That's very interesting, and seems to explain an idea put forward on another thread, in which Eugim suggests that the card depicts a solar eclipse. One could look at the image of the moon (seemingly partly obscuring the sun) in this way, but it makes more sense that what is being suggested is the changeover or half-light that you mention above. Thanks - I love these moments of insight...

Going back to my previous post re. the two towers, it's a pity that the area between the two towers on the Cary Sheet moon card isn't clearer - if it depicted water and ships the link to the harbour woodcut would be stronger. I'll try to enlarge it later if I have time.

Pen
He's not the Messiah, he's a very naughty boy...

Re: The Moon

#7
Enlarged detail of the central background area of the Cary Sheet Moon.

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And with extra contrast.

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I don't think it's water - the object on the left looks like a figure on a horse seen from the back, and the one on the right could almost be a bearded man. There does seem to be a glimmer of water just right of centre though, as if the foreground stream continues. The central object seems to be a building in the distance, but I can't make out what the dark rectangle set at an angle to its right could possibly be. If you look for long enough you can see all manner of things...

Pen
He's not the Messiah, he's a very naughty boy...

Re: Wolf/Dog and The Moon

#8
Morgan wrote:The pairing of wolf/light (lykos/lukos) and the interesting interplay of symbols that creates seems very in keeping with many of the divinatory meanings that have been developed for The Moon. I have little doubt that some of these deeper/archetypal meanings influenced the addition of the wolf/dog to the early trump design.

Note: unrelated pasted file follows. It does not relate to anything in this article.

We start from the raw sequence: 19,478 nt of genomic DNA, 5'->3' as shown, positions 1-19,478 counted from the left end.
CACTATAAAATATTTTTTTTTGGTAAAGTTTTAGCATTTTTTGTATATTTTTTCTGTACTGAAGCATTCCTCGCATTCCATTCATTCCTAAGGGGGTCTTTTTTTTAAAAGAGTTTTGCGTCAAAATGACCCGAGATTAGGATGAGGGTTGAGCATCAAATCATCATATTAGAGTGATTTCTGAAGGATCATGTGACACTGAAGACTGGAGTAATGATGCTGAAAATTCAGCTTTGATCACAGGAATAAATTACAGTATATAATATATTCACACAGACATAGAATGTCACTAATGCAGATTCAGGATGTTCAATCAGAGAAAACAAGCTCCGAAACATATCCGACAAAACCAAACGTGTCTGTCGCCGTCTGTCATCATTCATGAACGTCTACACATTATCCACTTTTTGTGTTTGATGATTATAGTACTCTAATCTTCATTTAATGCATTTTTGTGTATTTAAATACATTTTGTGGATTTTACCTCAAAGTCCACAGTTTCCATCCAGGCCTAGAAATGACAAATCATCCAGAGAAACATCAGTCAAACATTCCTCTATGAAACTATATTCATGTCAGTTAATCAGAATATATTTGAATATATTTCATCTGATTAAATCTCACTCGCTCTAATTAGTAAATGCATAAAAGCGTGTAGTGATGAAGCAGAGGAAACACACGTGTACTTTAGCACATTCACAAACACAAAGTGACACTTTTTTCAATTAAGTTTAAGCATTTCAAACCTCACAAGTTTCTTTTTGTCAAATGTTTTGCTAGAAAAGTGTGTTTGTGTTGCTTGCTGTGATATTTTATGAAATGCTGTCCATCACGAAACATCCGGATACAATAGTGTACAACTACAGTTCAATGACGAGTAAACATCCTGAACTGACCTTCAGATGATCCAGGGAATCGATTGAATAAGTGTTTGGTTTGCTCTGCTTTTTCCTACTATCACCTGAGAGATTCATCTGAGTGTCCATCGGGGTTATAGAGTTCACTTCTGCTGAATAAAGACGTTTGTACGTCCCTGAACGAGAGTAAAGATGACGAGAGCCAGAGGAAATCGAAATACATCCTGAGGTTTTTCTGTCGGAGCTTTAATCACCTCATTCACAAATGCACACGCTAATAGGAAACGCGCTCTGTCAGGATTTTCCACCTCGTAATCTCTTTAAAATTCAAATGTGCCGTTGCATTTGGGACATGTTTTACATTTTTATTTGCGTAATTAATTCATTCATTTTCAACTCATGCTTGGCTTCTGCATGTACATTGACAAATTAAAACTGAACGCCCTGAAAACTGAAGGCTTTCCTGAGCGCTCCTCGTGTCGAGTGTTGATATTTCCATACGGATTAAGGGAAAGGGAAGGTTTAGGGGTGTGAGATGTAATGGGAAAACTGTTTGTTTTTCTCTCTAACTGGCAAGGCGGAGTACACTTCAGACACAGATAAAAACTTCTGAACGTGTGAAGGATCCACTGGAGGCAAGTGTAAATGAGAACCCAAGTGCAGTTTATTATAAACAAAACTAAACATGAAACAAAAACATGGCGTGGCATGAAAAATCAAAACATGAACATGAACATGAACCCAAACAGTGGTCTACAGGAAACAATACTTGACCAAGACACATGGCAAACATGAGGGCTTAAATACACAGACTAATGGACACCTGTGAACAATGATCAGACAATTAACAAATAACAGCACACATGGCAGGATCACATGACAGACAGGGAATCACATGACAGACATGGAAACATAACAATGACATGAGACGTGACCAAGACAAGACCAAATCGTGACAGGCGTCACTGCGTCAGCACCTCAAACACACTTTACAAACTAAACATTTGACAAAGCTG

I agree with your last statement and that the unclarity between dog and wolf at dusk and dawn played into the development of the card design. (There are various threads that also mention this connection from some time back, by the way)

I had not made the additional connection that you bring with the Greek - 'wolf/light (lykos/lukos)' - thanks for that. It's these additional insights that bring to life ever more deeply interconnections within the cards!
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association.tarotstudies.org

Re: Wolf/Dog and The Moon

#9
jmd wrote: (There are various threads that also mention this connection from some time back, by the way)
It is mentioned in the Gebelin/Mellet thread on AT for example :

http://www.tarotforum.net/showpost.php? ... stcount=27

It is interesting to note the proverb is rooted in a pun, it has often been observed there appears to be some proverbial and punning content in some of the tarot imagery.
Immature poets imitate; mature poets steal; bad poets deface what they take, and good poets make it into something better, or at least something different.
T. S. Eliot

Re: Wolf and Dog

#10
From the Book of Lambspring, circa 1625:

Alexander writes from Persia
That a wolf and a dog are in this field,
Which, as the Sages say,
Are descended from the same stock,
But the wolf comes from the east,
And the dog from the west.
They are full of jealousy,
Fury, rage, and madness;
One kills the other,
And from them comes a great poison.
But when they are restored to life,
They are clearly shewn to be
The Great and Precious Medicine,
The most glorious Remedy upon earth,
Which refreshes and restores the Sages,
Who render thanks to God, and do praise Him.

Lambspring includes illustrations and can be found online here:
http://www.levity.com/alchemy/lambtext.html

In alchemy, the wolf represents antimony (Lupus metallorum). I forget what the dog represents but I suspect it would be gold in this context, or possibly sulfur.
"Music is nothing but knowing the order of all things" - Hermes Trismegistus